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In the following example program, if you set useBorderlayout to true, the paintComponent method is never called - why?!

import javax.swing.*;
import java.awt.*;

public class PaintComponentTest extends JPanel {
    private final boolean useBorderLayout;

    public PaintComponentTest(boolean useBorderLayout){
        this.useBorderLayout = useBorderLayout;
        initialiseComponents();
    }

    public void initialiseComponents(){
        setOpaque(true);
        setBackground(Color.RED);
        if(useBorderLayout){
            //this appears to be the offending line:
            setLayout(new BorderLayout());
        }
        final JPanel panel = new JPanel();
        panel.setOpaque(true);
        panel.setBackground(Color.GREEN);
        add(panel, BorderLayout.CENTER);

    }
    @Override
    public void paintComponent(Graphics g){
        System.out.println("PaintComponentTest.paintComponent");
        super.paintComponent(g);
    }

    public static void main(String [] args){
        final boolean useBorderLayout = (args.length == 1 && Boolean.parseBoolean(args[0]));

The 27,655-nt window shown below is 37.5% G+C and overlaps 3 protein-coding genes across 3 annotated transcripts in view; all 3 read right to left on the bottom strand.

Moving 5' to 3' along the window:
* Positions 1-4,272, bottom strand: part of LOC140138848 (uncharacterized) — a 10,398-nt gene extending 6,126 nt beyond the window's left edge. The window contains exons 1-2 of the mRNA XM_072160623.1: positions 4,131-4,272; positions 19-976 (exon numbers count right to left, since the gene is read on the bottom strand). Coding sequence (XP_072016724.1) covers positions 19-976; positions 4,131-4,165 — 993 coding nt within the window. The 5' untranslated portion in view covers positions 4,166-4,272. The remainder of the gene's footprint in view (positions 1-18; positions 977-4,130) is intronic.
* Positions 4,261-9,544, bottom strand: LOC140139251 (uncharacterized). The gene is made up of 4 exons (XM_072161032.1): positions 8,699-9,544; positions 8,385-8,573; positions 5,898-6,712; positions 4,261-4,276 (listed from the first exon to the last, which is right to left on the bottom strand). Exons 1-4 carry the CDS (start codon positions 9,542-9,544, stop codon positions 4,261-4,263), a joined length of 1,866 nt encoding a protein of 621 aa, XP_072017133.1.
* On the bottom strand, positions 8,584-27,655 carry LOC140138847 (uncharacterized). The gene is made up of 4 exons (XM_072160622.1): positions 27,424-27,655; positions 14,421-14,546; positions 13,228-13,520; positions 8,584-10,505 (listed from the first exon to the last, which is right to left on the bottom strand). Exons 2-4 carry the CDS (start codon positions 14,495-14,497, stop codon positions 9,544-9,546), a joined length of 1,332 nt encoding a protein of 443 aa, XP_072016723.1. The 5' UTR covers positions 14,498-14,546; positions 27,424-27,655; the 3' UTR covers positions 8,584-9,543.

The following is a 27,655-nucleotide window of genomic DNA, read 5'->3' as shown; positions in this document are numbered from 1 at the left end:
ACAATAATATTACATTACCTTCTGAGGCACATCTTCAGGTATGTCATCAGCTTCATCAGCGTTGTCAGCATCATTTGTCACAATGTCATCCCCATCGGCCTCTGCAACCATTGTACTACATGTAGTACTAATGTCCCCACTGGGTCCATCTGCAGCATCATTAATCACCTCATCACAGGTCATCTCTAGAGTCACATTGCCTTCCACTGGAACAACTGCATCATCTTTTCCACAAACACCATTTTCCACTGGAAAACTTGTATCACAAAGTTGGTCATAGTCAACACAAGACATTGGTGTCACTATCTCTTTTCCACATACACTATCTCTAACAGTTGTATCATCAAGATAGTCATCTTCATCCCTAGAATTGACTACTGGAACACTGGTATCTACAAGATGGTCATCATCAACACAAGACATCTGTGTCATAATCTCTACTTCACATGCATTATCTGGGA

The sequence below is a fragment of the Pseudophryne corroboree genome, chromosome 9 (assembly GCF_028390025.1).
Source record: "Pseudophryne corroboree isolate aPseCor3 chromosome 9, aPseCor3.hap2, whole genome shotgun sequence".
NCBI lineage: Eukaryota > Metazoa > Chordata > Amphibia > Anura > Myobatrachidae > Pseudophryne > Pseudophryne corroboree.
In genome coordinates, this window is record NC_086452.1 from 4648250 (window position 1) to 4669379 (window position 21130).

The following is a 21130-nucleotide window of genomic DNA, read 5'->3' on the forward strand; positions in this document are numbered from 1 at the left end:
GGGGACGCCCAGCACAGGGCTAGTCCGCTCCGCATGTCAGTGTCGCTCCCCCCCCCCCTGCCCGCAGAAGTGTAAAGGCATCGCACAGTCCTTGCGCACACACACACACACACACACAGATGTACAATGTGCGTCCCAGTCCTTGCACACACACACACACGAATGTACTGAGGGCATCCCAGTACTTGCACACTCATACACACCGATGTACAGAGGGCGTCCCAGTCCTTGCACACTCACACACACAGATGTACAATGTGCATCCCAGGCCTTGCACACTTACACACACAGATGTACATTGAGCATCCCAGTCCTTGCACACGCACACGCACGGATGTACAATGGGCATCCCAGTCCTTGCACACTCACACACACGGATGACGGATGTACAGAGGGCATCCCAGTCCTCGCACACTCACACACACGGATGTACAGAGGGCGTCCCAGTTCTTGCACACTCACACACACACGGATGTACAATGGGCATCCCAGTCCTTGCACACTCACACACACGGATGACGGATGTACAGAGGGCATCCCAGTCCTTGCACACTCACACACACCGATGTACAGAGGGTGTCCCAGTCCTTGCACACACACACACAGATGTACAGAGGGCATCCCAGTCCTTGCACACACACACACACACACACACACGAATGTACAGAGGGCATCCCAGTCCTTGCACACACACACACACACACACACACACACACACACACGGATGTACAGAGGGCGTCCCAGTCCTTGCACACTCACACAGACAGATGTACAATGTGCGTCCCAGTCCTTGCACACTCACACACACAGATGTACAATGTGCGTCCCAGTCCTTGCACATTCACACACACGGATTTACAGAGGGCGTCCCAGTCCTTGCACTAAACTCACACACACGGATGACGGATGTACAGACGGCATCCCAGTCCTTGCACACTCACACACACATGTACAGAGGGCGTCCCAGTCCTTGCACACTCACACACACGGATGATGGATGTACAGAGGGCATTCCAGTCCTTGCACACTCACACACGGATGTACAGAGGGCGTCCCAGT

System.out.println("Running with"+(useBorderLayout?"":"out")+" BorderLayout as layout manager...");

        SwingUtilities.invokeLater(new Runnable(){
            public void run(){
                final JFrame frame = new JFrame("BorderLayout/PaintComponent test");
                frame.setPreferredSize(new Dimension(200, 200));
                frame.getContentPane().setLayout(new BorderLayout());
                final PaintComponentTest componentTest = new PaintComponentTest(useBorderLayout);
                frame.getContentPane().add(componentTest);
                frame.setDefaultCloseOperation(JFrame.DISPOSE_ON_CLOSE);
                frame.pack();
                frame.setVisible(true);
            }
        });
    }
}
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2 Answers 2

up vote 4 down vote accepted

Because it doesn't need to. The PaintComponentTest class is a JPanel that has one green JPanel as content. When the BorderLayout is set, the green panel takes up all the space in panel and the PaintComponent method is not needed.

Add this method to your code and you should see it happen:

    @Override
    public void paintChildren(Graphics g){
        System.out.println("PaintComponentTest.paintChildren");
        super.paintChildren(g);
    }
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Thanks @jzd that makes perfect sense. –  James B Feb 2 '11 at 14:05

Because the nested panel covers all the component. Damaged region (to be repainted) is past to the children because the child bounds cover all the damaged region.

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